White Grizzly and Cubs Meet a Tragic End

Nakota and 2 cubs fatally struck by vehicles in Canada's Yoho National Park
By Arden Dier,  Newser Staff
Posted Jun 12, 2024 8:34 AM CDT

The white grizzly bear and her cubs roaming British Columbia's Yoho National Park were viewed as so special and rare that they had an entire country rooting for them. When Bear 178, nicknamed Nakota, emerged with her cubs this spring, Parks Canada erected fences and implemented a speed reduction and no-stopping zone along the highway near where the family was spotted, per the CBC. Some wildlife photographers even refused to capture images of the beloved bears. As photographer Lee Horbachewski noted, per Outdoors.com, Nakoda had become the "most sought out bear in the Canadian Rockies," putting her "hugely at risk." Indeed, officials now say Nakota's familiarity with people likely resulted in the devastating loss of the bear and her two cubs.

The cubs were struck and killed along the Trans-Canada Highway, Canada's busiest highway, shortly after 5am on Thursday. They were discovered by Parks Canada staff who'd been monitoring the bears after reports of a "fence intrusion," per the CBC. Nakota, who was also on the road, was directed back behind fencing. But that evening, the female, too, was struck by a vehicle. Staff saw the bear run onto the roadway after being startled by a train. She ran away limping and was discovered dead days later. A Parks Canada rep said she'd become habituated to humans due to her frequent visits to the highway, where drivers would often stop to see her, and "it is an unfortunate reality that bears that become habituated to people often have negative outcomes."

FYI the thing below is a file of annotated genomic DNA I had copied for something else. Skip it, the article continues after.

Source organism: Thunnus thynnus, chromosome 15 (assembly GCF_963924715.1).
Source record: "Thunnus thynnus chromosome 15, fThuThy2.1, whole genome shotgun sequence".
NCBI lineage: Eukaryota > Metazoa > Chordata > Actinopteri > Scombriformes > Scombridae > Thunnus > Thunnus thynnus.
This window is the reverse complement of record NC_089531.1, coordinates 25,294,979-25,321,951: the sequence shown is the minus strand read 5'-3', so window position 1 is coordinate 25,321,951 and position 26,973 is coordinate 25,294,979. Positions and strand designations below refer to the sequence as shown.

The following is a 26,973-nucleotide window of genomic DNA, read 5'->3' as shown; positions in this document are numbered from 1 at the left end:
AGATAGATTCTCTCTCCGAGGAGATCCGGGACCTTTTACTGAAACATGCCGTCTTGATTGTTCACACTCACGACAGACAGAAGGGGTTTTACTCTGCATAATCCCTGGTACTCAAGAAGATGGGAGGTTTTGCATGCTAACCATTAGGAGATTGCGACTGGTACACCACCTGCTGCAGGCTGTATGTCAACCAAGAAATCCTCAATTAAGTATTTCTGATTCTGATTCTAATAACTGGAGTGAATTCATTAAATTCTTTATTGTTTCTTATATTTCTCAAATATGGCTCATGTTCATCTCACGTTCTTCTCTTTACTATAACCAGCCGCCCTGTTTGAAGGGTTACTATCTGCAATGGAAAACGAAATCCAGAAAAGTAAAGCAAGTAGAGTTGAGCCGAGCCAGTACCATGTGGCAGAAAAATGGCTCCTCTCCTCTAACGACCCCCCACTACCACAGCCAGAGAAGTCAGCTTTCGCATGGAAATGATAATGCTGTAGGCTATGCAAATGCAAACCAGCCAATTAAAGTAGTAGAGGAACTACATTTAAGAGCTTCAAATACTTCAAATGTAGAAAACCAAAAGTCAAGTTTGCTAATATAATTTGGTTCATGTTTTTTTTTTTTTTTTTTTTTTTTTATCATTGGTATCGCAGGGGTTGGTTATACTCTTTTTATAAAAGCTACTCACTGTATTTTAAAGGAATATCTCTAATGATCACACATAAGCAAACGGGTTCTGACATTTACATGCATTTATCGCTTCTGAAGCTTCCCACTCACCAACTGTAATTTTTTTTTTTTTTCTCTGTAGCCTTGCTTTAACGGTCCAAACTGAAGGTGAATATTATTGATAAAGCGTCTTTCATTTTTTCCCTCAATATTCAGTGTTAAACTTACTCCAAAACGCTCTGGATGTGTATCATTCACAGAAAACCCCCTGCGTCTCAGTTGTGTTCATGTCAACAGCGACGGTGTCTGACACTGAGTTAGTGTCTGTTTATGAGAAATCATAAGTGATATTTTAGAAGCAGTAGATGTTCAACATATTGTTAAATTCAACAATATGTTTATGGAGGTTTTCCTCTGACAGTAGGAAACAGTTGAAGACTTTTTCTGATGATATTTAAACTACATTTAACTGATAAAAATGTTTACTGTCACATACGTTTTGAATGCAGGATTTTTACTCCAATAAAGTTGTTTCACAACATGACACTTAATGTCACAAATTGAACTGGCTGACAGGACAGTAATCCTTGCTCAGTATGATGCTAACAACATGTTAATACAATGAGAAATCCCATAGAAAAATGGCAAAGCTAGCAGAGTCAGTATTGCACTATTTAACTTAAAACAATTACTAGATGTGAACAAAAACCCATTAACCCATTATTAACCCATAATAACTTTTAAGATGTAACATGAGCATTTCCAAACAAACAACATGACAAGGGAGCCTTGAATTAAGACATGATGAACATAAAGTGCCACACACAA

In 2022, Nakota was relocated due to the dangers of the highway and train tracks. But she returned this May with what Global News reports was her first set of cubs. "With snow lingering in the high country and the added food stress of feeding her cubs, wildlife specialists believe she returned to familiar and reliable high-value food sources along the road," a parks official tells the CBC. Relocation was considered too risky and "the bears were only spending short periods near the highway." Parks Canada is now urging drivers not to stop for wildlife viewing along the road. As Exposed Wildlife Conservancy co-founder John E Marriott tells Global News, "It's OK to love the wildlife," but we have to "make sure we're not loving them to death." (More grizzly bear stories.)

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